Earlier this month, I heard the NPR story “Don’t Call This 12-Year-Old Concert Pianist A Prodigy” on my drive to work. The subject of the story, the pianist Emily Bear, meets every definition I’ve heard of a child prodigy. This 12-year-old’s musical gifts, which were obvious at a year old, are undeniable and inexplicable.
What struck me the most in the story wasn’t Emily’s genius. It was her mother’s love and pragmatism. “I have a husband,” she said, “and a marriage and three children, not one. And just keeping the balance of all this… Keeping it healthy and happy… The 60 year plan.”
Emily’s mom is a parent after my heart. She sees her whole child, not just the genius. She sees her whole family, not just the brightest star.
My 7-year-old daughters are smart, crazy smart, but they’re no genuises. M sees mathematics in the world around her and thinks that calculating the Fibonacci sequence to 4 digits is fun, but she’s not doing calculus. J’s literary analysis is very advanced, but she’s analyzing Laura Ingalls Wilder, not Nietzsche.
Even though my daughters are merely very intelligent, I feel like I understand in some small measure Emily Bear’s mother’s predicament. I have been entrusted with the care of two exceptional minds. I do what I can to encourage them and give them opportunities to explore and test their limits. At the same time, it is incredibly important that I nurture all the aspects of their personalities, not just their intellectual gifts. I want them be successful not only in school, but in life.
It’s not enough to be smart. My girls also need to be kind, patient, disciplined and generous. I am very fortunate that their current teacher adopts a role encouraging responsible behaviour, and cares about more than just classroom and test performance. J and M have had a tendency to coast on their smarts, but Mrs. H doesn’t allow it.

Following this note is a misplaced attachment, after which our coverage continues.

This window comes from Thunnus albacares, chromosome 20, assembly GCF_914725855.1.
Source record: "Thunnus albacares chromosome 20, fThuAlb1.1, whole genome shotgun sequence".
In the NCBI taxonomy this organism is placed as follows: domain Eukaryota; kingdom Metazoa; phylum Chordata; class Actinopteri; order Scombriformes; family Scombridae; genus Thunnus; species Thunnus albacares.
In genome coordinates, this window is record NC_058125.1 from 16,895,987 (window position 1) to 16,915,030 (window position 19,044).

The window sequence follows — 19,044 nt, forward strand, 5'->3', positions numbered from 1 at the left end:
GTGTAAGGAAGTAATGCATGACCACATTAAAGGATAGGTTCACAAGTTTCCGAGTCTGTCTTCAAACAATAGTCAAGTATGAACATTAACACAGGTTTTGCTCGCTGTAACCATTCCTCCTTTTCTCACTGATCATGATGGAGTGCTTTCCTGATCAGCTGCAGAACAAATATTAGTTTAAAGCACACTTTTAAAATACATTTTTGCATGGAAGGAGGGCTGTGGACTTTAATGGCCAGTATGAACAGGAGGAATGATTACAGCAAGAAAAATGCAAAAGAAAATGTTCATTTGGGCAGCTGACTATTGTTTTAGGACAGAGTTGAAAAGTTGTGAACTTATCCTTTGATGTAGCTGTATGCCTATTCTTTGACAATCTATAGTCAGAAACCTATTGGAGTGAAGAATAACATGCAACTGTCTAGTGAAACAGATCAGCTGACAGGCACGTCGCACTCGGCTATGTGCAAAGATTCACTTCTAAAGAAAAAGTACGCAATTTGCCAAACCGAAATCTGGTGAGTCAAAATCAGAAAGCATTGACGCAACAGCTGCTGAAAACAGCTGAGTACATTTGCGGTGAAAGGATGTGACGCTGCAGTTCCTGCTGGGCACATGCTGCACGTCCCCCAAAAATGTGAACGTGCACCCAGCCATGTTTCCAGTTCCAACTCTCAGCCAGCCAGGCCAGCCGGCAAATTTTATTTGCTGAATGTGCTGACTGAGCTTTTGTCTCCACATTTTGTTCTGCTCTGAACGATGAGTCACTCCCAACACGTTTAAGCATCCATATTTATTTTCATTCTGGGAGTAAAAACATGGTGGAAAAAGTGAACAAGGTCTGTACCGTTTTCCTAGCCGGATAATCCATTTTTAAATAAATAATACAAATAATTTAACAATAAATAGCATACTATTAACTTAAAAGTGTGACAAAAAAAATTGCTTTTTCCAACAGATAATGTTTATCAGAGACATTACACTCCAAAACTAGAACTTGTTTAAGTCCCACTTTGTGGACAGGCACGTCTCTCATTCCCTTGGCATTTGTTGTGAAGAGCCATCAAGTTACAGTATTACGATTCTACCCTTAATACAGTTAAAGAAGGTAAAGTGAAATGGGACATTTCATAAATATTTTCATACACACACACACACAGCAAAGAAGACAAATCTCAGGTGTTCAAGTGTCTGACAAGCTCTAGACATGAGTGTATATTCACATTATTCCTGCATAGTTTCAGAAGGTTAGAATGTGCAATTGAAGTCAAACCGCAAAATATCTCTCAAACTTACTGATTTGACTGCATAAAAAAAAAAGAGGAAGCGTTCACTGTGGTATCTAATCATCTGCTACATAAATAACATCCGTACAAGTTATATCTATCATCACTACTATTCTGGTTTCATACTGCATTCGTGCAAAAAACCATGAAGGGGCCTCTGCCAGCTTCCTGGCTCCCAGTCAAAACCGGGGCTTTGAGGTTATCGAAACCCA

On Monday, I sent a text message to the girls’ teacher. “Be it known,” said my text, “that I’m not a deadbeat mom. I didn’t exactly fail to check the girls’ Friday journals. I reminded them each once and they never presented them for review.”
J told me later than Mrs. H had told her that she understood her forgetfulness, but that she was disappointed. Then she sheepishly presented me with her journal for review.
My favourite parenting book of all time is Nurtureshock. The first chapter of the book is titled “The Inverse Power of Praise.” The authors argue, based on solid research, that children who are constantly praised for their performance don’t learn the value of effort or how to recover from mistakes. I’m so proud of my daughters that it’s hard to keep myself from praising them, but I do my best to praise their effort. “You got 100%,” I’ll tell M, “but did you do your very best?” The other side is, “I know you didn’t make any goals this season in soccer, but did you do your very best? I don’t care about the goal count. I care about how hard you worked.”
Whether Emily Bear’s mother has read the book, I don’t know, but I have a feeling that she’s well on the way to raising a confident well-rounded young lady who just happens to also be a genius.
Are you tempted to emphasize your children’s gifts? How do you keep the whole child in mind in your parenting?
Sadia (rhymes with Nadia) has been coordinating How Do You Do It? since late 2012. She is the divorced mother of 7-year-old monozygotic twins, M and J. She lives with them and their 3 cats in the Austin, TX suburbs and works full time as a business analyst. She retired her personal blog, Double the Fun, when the girls entered elementary school and also blogs at Adoption.com and Multicultural Mothering.